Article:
So, the policy doesn't mention other companies by name. Not good. That makes it tough for consumers to make informed decisions.

Fitness tracking with the MapMyRide app On Facebook, many of my friends regularly share visual maps of their workouts. (See example on right.) That's their freedom of choice. So, some consumers are probably wondering if Lioness offers a similar share function. Again from the privacy policy:

"Community Posts
The Lioness Service may offer discussion forums, message boards, social networking opportunities, chat pages and other public forums or features in which you may provide personal information, materials and related content. If you submit personal information when using these public features, please note that such personal information may be publicly posted and otherwise disclosed and used without limitation or restriction."

So, the policy doesn't mention literal maps, per se. They might or might not provide the feature to users. The key takeaway: the responsibility rests upon the user. Don't share it if you don't want it made public.

It's probably helpful to also know that the product uses Bluetooth technology to perform data syncing. From the Lioness FAQ page:

"Wait...will there be bluetooth in my vagina?
Nope. We know that there are a lot of people who don’t like the idea of bluetooth being on while in use, so we made it so bluetooth automatically turns off when you use it."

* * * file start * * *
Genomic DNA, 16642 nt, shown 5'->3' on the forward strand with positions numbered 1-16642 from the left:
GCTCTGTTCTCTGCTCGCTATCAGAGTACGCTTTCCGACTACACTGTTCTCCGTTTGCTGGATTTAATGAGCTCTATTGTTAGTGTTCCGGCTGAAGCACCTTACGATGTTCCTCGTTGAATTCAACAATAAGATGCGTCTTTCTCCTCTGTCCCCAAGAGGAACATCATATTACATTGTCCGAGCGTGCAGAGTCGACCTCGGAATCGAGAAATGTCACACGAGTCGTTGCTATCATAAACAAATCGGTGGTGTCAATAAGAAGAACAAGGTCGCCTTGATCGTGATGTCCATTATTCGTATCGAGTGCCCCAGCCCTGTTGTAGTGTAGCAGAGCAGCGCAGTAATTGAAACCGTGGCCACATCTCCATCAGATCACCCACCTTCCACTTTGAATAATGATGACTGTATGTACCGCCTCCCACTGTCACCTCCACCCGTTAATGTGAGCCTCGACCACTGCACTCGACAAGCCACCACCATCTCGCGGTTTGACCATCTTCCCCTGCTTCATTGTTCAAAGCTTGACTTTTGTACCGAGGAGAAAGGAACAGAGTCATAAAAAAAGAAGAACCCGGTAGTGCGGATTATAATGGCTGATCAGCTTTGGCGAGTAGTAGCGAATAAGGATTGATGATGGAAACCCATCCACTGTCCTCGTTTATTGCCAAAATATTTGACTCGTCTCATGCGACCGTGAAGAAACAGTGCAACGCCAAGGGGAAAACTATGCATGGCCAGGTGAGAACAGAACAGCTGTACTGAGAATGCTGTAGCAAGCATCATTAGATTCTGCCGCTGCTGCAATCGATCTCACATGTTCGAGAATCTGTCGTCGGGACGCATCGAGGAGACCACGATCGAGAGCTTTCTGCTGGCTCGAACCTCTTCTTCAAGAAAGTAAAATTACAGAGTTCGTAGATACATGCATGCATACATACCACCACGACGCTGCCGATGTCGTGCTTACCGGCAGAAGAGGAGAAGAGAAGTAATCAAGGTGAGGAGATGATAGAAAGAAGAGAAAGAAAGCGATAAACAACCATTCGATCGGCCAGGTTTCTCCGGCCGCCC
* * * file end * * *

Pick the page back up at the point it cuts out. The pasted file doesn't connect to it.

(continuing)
Also, the FAQ page mentioned:

"Is my data stored securely and kept confidential?
Absolutely. We thought about privacy and security from the beginning for this product. You are the only one who can access your individual data. Everything is encrypted and we fully anonymize the data..."

That's good, but the privacy policy didn't mention data encryption. I expected it would. Not sure what to make of that.

Is the Lioness a good deal? Only you can decide for yourself -- and you should after reading both the privacy and terms-of-service policies.

Me? In my opinion, there seems to be too much wiggle-room for data sharing. The policy contains a lot of words and nothing special compared to other policies I've read. What are your opinions?

Comments

Feed You can follow this conversation by subscribing to the comment feed for this post.

Verify your Comment

Previewing your Comment

This is only a preview. Your comment has not yet been posted.

Working...
Your comment could not be posted. Error type:
Your comment has been saved. Comments are moderated and will not appear until approved by the author. Post another comment

The letters and numbers you entered did not match the image. Please try again.

As a final step before posting your comment, enter the letters and numbers you see in the image below. This prevents automated programs from posting comments.

Having trouble reading this image? View an alternate.

Working...

Post a comment

Comments are moderated, and will not appear until the author has approved them.

Your Information

(Name and email address are required. Email address will not be displayed with the comment.)